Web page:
Berkshire Hathaway made news in May when it sold most of its shares in investment bank Goldman Sachs (NYSE:GS). While Berkshire Chairman and CEO Warren Buffett didn't elaborate, the move was likely part of his efforts to de-risk the portfolio, as my colleague Matthew Frankel wrote about back on May 19. Goldman was not the only financial stock that Buffett dumped, but it was his biggest sell, as he dropped more than 10 million shares. Berkshire Hathaway still holds about 1.9 million shares, but it is no longer the company's largest financial holding.
Since closing at a 52-week low of $133 per share on March 23, Goldman has roared back up to almost $215 per share as of Thursday. The stock is down about 7% on the year, and investors that held on through the dip reaped the rewards of that sizable snapback. But investing is about the long term, so let's take a look at Goldman's prospects.
Changing the white shoes for sneakers
Even before the market turned down in March, Goldman Sachs had been transitioning to diversify its products and services, as well as its revenue stream. The "white-shoe" firm -- so called because of its long-term prestige -- has long derived much of its revenue from its asset management and investment banking business, which thrive when markets and the economy are strong. Further, the capital markets business, through which the company conducts trades for clients, is somewhat cyclical in that it's tied to market volatility. The fourth and smallest arm of the business is consumer banking and wealth management.
This is the area where the company is looking to expand its presence. Specifically, the company is focusing on building up its transaction banking for corporate and institutional customers, consumer banking through its digital bank Marcus, and private wealth management. These are all more durable, resource-light businesses -- like a comfortable pair of Vans -- with stable earnings potential. The consumer and wealth management business saw a 21% revenue increase in the first quarter led by consumer banking, which posted a 39% revenue gain over the first quarter of 2019.
"In general, our new business initiatives are designed to target more durable revenues, greater capital efficiency, and an enhanced funding mix. In our framework for evaluating opportunities, we examine whether they address a client need, capitalize on one or more of our competitive advantages, and are adjacent to one of our market-leading businesses," Chairman and CEO David Solomon said in an April letter to shareholders.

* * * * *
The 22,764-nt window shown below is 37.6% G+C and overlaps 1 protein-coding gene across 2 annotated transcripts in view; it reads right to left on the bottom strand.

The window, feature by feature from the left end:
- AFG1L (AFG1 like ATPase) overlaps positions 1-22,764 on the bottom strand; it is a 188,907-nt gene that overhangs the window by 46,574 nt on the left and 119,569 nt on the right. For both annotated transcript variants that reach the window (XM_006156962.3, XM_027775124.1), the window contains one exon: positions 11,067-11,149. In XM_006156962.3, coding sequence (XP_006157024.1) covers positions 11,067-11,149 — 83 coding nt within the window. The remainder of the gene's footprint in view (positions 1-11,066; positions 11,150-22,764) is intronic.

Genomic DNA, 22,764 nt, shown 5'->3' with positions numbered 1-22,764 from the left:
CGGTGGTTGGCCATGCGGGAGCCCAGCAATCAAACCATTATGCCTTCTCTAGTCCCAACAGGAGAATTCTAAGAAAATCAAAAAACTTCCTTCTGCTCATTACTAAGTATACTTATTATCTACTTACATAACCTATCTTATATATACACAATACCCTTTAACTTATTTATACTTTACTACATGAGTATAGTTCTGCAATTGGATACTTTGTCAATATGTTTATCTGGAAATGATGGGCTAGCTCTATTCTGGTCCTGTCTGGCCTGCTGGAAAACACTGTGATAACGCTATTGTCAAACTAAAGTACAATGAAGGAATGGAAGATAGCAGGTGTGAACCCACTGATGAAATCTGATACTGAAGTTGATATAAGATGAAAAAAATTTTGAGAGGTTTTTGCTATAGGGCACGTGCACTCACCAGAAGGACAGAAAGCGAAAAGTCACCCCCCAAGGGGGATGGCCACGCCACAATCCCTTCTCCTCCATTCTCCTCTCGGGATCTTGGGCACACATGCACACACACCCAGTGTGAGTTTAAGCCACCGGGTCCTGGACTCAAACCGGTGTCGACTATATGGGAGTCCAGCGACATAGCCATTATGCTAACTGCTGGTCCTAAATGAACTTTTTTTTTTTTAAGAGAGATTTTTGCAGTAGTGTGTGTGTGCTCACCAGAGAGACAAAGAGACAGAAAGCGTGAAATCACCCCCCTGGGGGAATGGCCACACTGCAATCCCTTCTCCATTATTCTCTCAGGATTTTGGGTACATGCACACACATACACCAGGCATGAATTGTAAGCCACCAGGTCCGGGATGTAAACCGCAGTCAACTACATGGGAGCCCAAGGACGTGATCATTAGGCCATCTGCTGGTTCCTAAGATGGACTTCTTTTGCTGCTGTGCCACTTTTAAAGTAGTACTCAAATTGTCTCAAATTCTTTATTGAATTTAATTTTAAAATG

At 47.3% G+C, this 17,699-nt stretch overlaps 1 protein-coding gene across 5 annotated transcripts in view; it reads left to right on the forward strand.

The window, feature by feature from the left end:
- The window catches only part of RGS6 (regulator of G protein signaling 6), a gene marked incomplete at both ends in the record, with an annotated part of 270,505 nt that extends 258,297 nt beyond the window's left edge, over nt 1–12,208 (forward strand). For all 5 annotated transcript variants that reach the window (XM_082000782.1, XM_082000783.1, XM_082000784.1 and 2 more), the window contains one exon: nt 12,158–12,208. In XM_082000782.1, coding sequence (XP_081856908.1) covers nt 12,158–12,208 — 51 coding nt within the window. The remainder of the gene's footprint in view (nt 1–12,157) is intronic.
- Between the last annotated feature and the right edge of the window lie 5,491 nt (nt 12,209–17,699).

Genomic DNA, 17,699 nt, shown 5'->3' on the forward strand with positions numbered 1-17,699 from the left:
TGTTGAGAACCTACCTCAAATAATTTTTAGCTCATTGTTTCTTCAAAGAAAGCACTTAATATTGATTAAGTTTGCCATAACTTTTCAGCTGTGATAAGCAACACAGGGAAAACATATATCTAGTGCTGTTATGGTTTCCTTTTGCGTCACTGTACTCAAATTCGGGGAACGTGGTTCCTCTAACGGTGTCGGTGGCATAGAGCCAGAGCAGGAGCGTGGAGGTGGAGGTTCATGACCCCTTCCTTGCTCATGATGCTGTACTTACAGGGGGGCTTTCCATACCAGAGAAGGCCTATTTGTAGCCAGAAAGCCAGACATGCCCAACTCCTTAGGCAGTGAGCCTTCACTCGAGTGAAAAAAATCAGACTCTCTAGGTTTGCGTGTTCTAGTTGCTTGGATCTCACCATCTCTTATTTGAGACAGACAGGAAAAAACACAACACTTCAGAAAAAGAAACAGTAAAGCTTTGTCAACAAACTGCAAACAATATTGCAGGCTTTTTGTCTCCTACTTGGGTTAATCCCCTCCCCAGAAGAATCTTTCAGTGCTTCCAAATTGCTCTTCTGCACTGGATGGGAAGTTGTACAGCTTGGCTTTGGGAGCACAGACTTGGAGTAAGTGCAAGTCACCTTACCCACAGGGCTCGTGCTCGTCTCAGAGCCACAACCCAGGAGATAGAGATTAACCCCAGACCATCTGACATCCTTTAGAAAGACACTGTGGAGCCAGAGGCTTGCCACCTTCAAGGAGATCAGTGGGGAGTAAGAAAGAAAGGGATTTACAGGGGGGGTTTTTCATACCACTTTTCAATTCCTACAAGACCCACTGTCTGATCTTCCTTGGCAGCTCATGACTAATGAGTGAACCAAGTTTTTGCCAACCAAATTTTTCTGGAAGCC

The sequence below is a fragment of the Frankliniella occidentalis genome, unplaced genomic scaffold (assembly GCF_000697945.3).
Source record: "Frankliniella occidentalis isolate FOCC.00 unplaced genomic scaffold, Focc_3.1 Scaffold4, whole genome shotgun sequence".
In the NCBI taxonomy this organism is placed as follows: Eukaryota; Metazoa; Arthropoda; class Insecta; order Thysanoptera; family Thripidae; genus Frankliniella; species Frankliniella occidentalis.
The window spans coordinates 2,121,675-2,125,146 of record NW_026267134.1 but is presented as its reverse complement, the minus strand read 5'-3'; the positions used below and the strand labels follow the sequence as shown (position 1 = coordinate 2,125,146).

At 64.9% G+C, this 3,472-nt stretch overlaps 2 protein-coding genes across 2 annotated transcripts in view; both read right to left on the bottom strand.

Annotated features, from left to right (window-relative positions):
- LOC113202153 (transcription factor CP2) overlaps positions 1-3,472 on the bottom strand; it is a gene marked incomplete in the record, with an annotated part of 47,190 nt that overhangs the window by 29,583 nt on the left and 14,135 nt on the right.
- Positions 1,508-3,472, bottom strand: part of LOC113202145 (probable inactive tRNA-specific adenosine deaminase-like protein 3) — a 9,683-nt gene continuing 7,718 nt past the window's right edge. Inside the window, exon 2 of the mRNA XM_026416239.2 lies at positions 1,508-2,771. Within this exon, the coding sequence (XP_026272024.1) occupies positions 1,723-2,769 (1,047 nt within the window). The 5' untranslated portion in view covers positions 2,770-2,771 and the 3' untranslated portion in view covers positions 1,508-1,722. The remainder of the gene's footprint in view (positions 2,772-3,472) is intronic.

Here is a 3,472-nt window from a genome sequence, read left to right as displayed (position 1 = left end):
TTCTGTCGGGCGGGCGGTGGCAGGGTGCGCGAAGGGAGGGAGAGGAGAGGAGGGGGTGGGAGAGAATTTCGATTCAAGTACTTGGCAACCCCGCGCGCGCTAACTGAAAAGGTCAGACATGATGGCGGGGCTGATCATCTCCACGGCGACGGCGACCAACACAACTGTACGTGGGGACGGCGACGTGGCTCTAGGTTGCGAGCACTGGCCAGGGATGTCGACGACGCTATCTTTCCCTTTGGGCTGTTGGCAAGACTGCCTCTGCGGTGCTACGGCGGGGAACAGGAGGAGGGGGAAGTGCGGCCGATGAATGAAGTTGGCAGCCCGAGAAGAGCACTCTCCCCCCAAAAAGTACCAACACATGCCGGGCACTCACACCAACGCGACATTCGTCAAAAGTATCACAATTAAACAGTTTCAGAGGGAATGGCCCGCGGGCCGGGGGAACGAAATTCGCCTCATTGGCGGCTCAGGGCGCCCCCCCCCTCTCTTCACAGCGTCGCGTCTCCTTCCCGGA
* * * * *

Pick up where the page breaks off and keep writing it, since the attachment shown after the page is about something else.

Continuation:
Is there a merger in the cards?
Buffett may have dumped a lot of shares of the stock, but he is still holding nearly 2 million. That is probably because Goldman Sachs is in a period of transition. While it is still too reliant on more cyclical business lines, the company is heading in the right direction. The next few quarters will be tough on those traditional revenue streams as mergers and acquisitions have slowed -- and will continue to -- and asset management will be challenged by low interest rates. The consumer and wealth management business will continue to grow, particularly in this economic environment. The trading business, which accounts for 40% of revenue, should also provide a boost through this period of volatility. If I owned this stock, I would not trade it, as it's likely already been through the worst over the long term.
Also, there have been reports that Goldman Sachs is looking to supplement its banking business with the acquisition of a major bank. Wells Fargo, PNC Financial, and US Bancorp have all been mentioned as possible partners. Depending on the partner, this could be a great move that creates a diversified financial services behemoth like JPMorgan Chase.
Given that uncertainty, it may be best to watch and wait before buying, but that could be a game changer.